Release checklist

For the process of building and releasing binaries of a C++ Vamp plugin.

Code hygiene
Run the Vamp Plugin Tester on the plugin, under valgrind --leak-check=full (see valgrind), and fix everything it reports
Versioning and tagging
Check that copyright dates are correct and up-to-date
If this is a new release of a previously-released plugin, increment the plugin's getPluginVersion() value
Tag the repository (when you have confirmed that the plugin builds successfully on all target platforms)
Create the source package using hg archive or equivalent to archive directly from your tagged version
Categories and RDF
Make sure you have a sensible category file (.cat)
Generate an RDF template using the vamp-rdf-template-generator program found in rdf/generator in the Vamp plugin SDK, and edit it to contain correct metadata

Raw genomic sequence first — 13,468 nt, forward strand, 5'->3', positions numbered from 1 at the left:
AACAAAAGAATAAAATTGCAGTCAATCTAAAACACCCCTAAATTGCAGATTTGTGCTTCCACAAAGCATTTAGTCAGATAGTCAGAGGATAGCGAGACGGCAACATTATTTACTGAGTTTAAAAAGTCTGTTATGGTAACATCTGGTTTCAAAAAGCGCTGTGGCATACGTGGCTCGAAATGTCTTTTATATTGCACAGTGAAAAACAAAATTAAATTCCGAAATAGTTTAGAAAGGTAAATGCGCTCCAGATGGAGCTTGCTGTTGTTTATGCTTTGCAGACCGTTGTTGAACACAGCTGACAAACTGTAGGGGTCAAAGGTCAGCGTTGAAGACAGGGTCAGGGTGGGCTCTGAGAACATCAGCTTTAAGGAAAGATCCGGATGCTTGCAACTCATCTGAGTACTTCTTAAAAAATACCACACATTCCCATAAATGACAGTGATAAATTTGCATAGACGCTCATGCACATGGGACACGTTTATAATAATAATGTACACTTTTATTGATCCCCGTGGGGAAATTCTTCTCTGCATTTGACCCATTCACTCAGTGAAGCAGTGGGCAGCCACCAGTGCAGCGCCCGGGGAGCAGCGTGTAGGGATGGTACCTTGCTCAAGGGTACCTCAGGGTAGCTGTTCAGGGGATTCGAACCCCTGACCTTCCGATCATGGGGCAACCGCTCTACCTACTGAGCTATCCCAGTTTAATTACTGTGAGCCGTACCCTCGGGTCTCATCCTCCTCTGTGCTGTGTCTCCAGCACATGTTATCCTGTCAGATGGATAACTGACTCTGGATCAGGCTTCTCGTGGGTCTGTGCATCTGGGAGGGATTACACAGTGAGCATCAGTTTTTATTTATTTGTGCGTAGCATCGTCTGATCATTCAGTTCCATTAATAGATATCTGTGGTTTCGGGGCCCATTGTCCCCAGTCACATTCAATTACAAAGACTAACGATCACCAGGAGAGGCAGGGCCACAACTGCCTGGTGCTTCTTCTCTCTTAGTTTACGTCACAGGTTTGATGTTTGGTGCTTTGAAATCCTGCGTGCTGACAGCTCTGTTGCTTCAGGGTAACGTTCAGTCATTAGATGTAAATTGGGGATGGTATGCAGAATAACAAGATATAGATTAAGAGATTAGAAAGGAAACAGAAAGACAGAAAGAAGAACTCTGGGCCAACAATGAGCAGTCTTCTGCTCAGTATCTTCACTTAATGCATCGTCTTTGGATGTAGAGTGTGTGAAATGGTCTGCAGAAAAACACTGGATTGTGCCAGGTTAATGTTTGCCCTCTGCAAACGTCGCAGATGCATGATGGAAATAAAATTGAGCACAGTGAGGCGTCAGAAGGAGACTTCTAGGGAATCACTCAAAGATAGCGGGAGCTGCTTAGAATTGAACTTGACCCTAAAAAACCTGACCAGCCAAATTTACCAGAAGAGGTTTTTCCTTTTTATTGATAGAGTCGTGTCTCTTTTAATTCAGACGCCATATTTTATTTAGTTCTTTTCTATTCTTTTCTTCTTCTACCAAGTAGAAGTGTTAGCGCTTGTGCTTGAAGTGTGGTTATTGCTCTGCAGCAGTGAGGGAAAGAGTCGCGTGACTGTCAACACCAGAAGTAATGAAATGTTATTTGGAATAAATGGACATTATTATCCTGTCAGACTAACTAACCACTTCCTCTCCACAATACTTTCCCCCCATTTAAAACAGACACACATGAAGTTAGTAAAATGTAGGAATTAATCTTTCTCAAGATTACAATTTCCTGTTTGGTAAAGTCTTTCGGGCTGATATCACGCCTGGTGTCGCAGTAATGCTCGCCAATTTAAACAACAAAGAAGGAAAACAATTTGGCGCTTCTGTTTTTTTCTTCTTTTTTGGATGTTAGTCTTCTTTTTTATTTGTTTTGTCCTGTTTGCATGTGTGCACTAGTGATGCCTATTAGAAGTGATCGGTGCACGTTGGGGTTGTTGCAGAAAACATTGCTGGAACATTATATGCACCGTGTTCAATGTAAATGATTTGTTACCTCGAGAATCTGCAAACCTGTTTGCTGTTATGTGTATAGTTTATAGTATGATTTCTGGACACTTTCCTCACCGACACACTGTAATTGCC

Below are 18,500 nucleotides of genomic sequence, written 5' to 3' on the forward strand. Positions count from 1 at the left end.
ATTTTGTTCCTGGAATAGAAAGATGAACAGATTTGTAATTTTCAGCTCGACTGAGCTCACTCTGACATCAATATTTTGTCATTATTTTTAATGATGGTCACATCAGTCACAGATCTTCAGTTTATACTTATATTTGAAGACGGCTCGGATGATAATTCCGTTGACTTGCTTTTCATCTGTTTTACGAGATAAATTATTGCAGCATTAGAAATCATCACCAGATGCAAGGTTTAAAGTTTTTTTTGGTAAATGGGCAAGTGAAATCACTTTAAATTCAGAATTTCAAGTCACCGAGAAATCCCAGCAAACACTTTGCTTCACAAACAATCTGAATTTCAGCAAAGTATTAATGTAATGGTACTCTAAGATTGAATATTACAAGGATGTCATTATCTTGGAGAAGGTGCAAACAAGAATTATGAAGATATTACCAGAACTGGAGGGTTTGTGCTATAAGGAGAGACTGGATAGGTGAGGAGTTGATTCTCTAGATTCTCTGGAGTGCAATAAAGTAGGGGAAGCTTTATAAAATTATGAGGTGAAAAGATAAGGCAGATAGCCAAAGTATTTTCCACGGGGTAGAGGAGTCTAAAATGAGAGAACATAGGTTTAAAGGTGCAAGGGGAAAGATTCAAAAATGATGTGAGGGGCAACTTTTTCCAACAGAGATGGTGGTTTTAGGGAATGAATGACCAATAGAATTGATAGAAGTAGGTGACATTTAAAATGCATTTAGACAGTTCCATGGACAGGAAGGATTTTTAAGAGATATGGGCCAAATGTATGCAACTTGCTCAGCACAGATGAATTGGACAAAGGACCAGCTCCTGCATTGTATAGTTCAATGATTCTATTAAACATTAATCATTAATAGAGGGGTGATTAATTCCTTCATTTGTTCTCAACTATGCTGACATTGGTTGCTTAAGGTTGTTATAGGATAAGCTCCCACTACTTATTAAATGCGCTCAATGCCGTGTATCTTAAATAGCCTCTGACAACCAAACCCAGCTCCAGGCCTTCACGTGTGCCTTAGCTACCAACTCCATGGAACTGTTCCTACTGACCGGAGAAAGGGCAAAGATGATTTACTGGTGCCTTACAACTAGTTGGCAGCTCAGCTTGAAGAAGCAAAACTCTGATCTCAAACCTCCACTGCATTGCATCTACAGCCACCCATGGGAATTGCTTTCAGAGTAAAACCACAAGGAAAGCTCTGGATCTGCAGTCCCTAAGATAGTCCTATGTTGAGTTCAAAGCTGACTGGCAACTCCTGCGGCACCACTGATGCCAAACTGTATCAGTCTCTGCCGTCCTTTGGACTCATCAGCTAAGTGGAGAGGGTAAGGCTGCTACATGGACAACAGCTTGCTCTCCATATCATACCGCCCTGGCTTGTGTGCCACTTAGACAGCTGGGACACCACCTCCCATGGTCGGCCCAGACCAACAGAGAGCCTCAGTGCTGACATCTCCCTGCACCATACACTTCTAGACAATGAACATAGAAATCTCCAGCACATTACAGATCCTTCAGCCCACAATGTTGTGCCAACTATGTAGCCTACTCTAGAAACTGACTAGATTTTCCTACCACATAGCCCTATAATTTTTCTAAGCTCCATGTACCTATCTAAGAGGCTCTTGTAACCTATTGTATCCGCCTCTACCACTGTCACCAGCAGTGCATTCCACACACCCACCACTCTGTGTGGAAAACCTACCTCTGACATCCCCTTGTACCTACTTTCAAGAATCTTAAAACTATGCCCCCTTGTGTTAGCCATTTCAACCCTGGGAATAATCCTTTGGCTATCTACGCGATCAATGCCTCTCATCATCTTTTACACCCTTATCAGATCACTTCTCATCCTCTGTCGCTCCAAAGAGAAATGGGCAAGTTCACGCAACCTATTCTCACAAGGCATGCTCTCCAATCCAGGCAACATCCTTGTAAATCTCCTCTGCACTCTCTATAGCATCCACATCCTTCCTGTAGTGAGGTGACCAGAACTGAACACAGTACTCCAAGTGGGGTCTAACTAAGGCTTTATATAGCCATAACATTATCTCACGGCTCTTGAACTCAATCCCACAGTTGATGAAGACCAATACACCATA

Win32 OS/X Linux32 Linux64
Platform build checks
Make sure release build is built in release mode ! i.e. with optimization turned on
Test on the oldest and newest releases you intend to support -- e.g. Windows XP and Windows 8; OS/X 10.6 and 10.10
Test on an installation of the platform that does not have any developer tools installed
Make sure package contains...
The plugin library!
README describing the plugin and how to install and use it, identifying the authors, with a link to a site about it
COPYING containing the licence for the plugin
CITATION containing BibTeX of any paper to cite when using the plugin in academic work


Send details of your plugin's download location and the RDF metadata file to for inclusion in the download page

Platform targets

Top priority build targets:
  • 32-bit Windows
  • 64-bit OS/X Intel
  • 64-bit Linux, if you are not providing source
Second-tier build targets:
  • 32-bit Linux
  • 64-bit Linux
  • 32-bit OS/X Intel (or universal binary)
Third-tier build targets:
  • 64-bit Windows (may become higher-priority in future though)

(Re. 32 or 64-bit Linux, I had thought that 64-bit was pretty universal these days, but I recently got an email from a composer: "I see a 64-bit version of the new release for Linux but no 32-bit...? 64 bit audio on Linux is still wonky for most people - I know very few people working professionally in 64-bit Linux audio" -- So clearly I was wrong, at least about the importance of 32-bit to active practitioners if not its uptake across the broader population.)